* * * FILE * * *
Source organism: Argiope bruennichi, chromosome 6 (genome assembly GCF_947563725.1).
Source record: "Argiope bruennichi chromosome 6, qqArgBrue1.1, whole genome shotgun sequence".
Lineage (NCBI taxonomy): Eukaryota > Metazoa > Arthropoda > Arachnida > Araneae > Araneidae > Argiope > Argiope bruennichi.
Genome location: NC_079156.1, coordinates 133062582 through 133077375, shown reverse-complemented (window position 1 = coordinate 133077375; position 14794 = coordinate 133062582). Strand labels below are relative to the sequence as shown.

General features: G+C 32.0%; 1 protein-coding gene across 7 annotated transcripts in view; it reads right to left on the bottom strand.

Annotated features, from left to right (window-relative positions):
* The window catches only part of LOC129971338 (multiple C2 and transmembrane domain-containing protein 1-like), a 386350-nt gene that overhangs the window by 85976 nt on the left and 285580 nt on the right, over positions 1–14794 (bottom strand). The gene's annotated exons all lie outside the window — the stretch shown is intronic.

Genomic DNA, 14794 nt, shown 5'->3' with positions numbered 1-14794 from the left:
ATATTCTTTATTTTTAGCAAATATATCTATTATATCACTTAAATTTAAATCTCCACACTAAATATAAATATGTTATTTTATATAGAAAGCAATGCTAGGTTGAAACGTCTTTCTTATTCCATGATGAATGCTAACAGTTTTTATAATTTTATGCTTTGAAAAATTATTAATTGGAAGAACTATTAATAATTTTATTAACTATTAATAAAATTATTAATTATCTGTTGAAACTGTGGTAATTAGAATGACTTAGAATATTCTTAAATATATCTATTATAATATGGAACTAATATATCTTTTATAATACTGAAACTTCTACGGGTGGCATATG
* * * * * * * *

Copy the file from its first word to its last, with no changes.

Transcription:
Source organism: Argiope bruennichi, chromosome 6 (genome assembly GCF_947563725.1).
Source record: "Argiope bruennichi chromosome 6, qqArgBrue1.1, whole genome shotgun sequence".
Lineage (NCBI taxonomy): Eukaryota > Metazoa > Arthropoda > Arachnida > Araneae > Araneidae > Argiope > Argiope bruennichi.
Genome location: NC_079156.1, coordinates 133062582 through 133077375, shown reverse-complemented (window position 1 = coordinate 133077375; position 14794 = coordinate 133062582). Strand labels below are relative to the sequence as shown.

General features: G+C 32.0%; 1 protein-coding gene across 7 annotated transcripts in view; it reads right to left on the bottom strand.

Annotated features, from left to right (window-relative positions):
* The window catches only part of LOC129971338 (multiple C2 and transmembrane domain-containing protein 1-like), a 386350-nt gene that overhangs the window by 85976 nt on the left and 285580 nt on the right, over positions 1–14794 (bottom strand). The gene's annotated exons all lie outside the window — the stretch shown is intronic.

Genomic DNA, 14794 nt, shown 5'->3' with positions numbered 1-14794 from the left:
ATATTCTTTATTTTTAGCAAATATATCTATTATATCACTTAAATTTAAATCTCCACACTAAATATAAATATGTTATTTTATATAGAAAGCAATGCTAGGTTGAAACGTCTTTCTTATTCCATGATGAATGCTAACAGTTTTTATAATTTTATGCTTTGAAAAATTATTAATTGGAAGAACTATTAATAATTTTATTAACTATTAATAAAATTATTAATTATCTGTTGAAACTGTGGTAATTAGAATGACTTAGAATATTCTTAAATATATCTATTATAATATGGAACTAATATATCTTTTATAATACTGAAACTTCTACGGGTGGCATATG